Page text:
keywords = "adolescents, media exposure, weight stigmatization, weight teasing",
author = "Eisenberg, {Marla E.} and Ashley Carlson-Mcguire and Gollust, {Sarah E.} and Dianne Neumark-Sztainer",
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AU - Eisenberg, Marla E.

AU - Carlson-Mcguire, Ashley

AU - Gollust, Sarah E.

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N2 - Objective This study provides updated information regarding the prevalence and characteristics of weight stigma in popular adolescent television programming, using a sample of favorite shows named by diverse adolescents. Method Participants in a large, population-based study of Minnesota adolescents (N = 2,793, mean age = 14.4) listed their top three favorite television shows. A coding instrument was developed to analyze randomly selected episodes from the most popular 10 programs. Weight-stigmatizing incidents were compared across television show characteristics and characters' gender and weight status. Results Half (50%) of the 30 episodes analyzed contained at least one weight-stigmatizing incident. Both youth- and adult-targeted shows contained weight-stigmatizing comments, but the percent of these comments was much higher for youth-targeted (55.6%) than general audience-targeted shows (8.3%). Male characters were more likely than females to engage in (72.7% vs. 27.3%), and be the targets of, weight stigma (63.6% vs. 36.4%), and there was no difference in the amount of weight stigmatizing directed at average weight females compared to overweight females. Targets of these instances showed a negative response in only about one-third of cases, but audience laughter followed 40.9% of cases. Discussion The portrayal of weight stigmatization on popular television shows - including targeting women of average weight - sends signals to adolescents about the wide acceptability of this behavior and the expected response, which may be harmful. Prevention of weight stigmatization should take a multi-faceted approach and include the media. Future research should explore the impact that weight-related stigma in television content has on viewers.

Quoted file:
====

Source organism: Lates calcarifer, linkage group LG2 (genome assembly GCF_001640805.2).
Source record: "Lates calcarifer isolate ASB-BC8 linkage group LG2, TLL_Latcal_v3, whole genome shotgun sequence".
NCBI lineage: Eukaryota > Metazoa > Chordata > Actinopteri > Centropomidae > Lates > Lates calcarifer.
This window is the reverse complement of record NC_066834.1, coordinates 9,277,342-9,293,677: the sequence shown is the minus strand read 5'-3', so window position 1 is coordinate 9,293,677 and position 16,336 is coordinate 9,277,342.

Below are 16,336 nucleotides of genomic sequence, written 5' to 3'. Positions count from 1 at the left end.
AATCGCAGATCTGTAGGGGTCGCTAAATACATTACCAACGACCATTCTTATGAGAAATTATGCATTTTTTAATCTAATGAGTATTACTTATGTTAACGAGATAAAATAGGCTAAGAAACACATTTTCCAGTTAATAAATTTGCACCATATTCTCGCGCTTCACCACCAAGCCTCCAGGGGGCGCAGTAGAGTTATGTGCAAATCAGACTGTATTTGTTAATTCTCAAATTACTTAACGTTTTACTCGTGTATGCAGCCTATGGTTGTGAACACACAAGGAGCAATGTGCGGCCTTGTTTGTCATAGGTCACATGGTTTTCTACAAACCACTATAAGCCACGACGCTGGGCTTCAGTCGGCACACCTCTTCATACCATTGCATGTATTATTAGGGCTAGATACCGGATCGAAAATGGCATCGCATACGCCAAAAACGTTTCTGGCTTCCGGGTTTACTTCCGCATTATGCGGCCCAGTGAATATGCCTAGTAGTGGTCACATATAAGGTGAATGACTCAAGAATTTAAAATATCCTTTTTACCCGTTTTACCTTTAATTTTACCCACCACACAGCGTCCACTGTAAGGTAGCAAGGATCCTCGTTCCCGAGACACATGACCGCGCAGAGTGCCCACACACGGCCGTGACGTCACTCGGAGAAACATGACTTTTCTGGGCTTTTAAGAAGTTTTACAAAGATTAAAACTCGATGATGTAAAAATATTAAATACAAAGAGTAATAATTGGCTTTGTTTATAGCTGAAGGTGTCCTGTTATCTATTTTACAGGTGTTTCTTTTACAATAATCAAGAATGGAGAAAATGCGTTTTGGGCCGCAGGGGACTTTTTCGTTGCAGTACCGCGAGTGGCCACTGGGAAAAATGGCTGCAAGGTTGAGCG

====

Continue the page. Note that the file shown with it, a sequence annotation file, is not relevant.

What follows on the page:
AB - Objective This study provides updated information regarding the prevalence and characteristics of weight stigma in popular adolescent television programming, using a sample of favorite shows named by diverse adolescents. Method Participants in a large, population-based study of Minnesota adolescents (N = 2,793, mean age = 14.4) listed their top three favorite television shows. A coding instrument was developed to analyze randomly selected episodes from the most popular 10 programs. Weight-stigmatizing incidents were compared across television show characteristics and characters' gender and weight status. Results Half (50%) of the 30 episodes analyzed contained at least one weight-stigmatizing incident. Both youth- and adult-targeted shows contained weight-stigmatizing comments, but the percent of these comments was much higher for youth-targeted (55.6%) than general audience-targeted shows (8.3%). Male characters were more likely than females to engage in (72.7% vs. 27.3%), and be the targets of, weight stigma (63.6% vs. 36.4%), and there was no difference in the amount of weight stigmatizing directed at average weight females compared to overweight females. Targets of these instances showed a negative response in only about one-third of cases, but audience laughter followed 40.9% of cases. Discussion The portrayal of weight stigmatization on popular television shows - including targeting women of average weight - sends signals to adolescents about the wide acceptability of this behavior and the expected response, which may be harmful. Prevention of weight stigmatization should take a multi-faceted approach and include the media. Future research should explore the impact that weight-related stigma in television content has on viewers.